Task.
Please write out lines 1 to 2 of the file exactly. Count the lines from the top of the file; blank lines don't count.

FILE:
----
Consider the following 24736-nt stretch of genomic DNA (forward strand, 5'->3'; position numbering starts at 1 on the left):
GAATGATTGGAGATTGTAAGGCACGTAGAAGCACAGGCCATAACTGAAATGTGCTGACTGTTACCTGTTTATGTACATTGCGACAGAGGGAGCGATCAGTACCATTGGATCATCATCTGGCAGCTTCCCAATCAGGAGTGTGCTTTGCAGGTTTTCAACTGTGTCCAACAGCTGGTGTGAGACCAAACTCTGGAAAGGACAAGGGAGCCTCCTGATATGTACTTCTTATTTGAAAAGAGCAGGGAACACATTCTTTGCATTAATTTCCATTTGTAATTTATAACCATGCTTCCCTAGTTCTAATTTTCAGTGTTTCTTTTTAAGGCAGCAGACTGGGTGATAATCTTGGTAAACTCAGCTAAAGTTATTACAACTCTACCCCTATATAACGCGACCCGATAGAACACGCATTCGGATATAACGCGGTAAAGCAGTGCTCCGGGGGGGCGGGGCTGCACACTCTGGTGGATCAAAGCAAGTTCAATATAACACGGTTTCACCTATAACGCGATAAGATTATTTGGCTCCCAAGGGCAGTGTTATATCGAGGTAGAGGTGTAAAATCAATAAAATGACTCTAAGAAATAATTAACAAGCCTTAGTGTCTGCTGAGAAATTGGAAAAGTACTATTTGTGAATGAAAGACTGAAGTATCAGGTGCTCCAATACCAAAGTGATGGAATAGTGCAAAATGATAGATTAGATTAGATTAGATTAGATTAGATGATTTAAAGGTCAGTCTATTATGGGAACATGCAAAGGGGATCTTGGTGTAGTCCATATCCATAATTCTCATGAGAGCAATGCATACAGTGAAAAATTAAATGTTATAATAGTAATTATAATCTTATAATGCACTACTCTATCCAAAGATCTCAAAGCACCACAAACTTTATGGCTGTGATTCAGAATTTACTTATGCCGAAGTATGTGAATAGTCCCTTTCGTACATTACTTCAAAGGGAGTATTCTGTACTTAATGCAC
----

Consider the following 24736-nt stretch of genomic DNA (forward strand, 5'->3'; position numbering starts at 1 on the left):
GAATGATTGGAGATTGTAAGGCACGTAGAAGCACAGGCCATAACTGAAATGTGCTGACTGTTACCTGTTTATGTACATTGCGACAGAGGGAGCGATCAGTACCATTGGATCATCATCTGGCAGCTTCCCAATCAGGAGTGTGCTTTGCAGGTTTTCAACTGTGTCCAACAGCTGGTGTGAGACCAAACTCTGGAAAGGACAAGGGAGCCTCCTGATATGTACTTCTTATTTGAAAAGAGCAGGGAACACATTCTTTGCATTAATTTCCATTTGTAATTTATAACCATGCTTCCCTAGTTCTAATTTTCAGTGTTTCTTTTTAAGGCAGCAGACTGGGTGATAATCTTGGTAAACTCAGCTAAAGTTATTACAACTCTACCCCTATATAACGCGACCCGATAGAACACGCATTCGGATATAACGCGGTAAAGCAGTGCTCCGGGGGGGCGGGGCTGCACACTCTGGTGGATCAAAGCAAGTTCAATATAACACGGTTTCACCTATAACGCGATAAGATTATTTGGCTCCCAAGGGCAGTGTTATATCGAGGTAGAGGTGTAAAATCAATAAAATGACTCTAAGAAATAATTAACAAGCCTTAGTGTCTGCTGAGAAATTGGAAAAGTACTATTTGTGAATGAAAGACTGAAGTATCAGGTGCTCCAATACCAAAGTGATGGAATAGTGCAAAATGATAGATTAGATTAGATTAGATTAGATTAGATGATTTAAAGGTCAGTCTATTATGGGAACATGCAAAGGGGATCTTGGTGTAGTCCATATCCATAATTCTCATGAGAGCAATGCATACAGTGAAAAATTAAATGTTATAATAGTAATTATAATCTTATAATGCACTACTCTATCCAAAGATCTCAAAGCACCACAAACTTTATGGCTGTGATTCAGAATTTACTTATGCCGAAGTATGTGAATAGTCCCTTTCGTACATTACTTCAAAGGGAGTATTCTGTACTTAATGCAC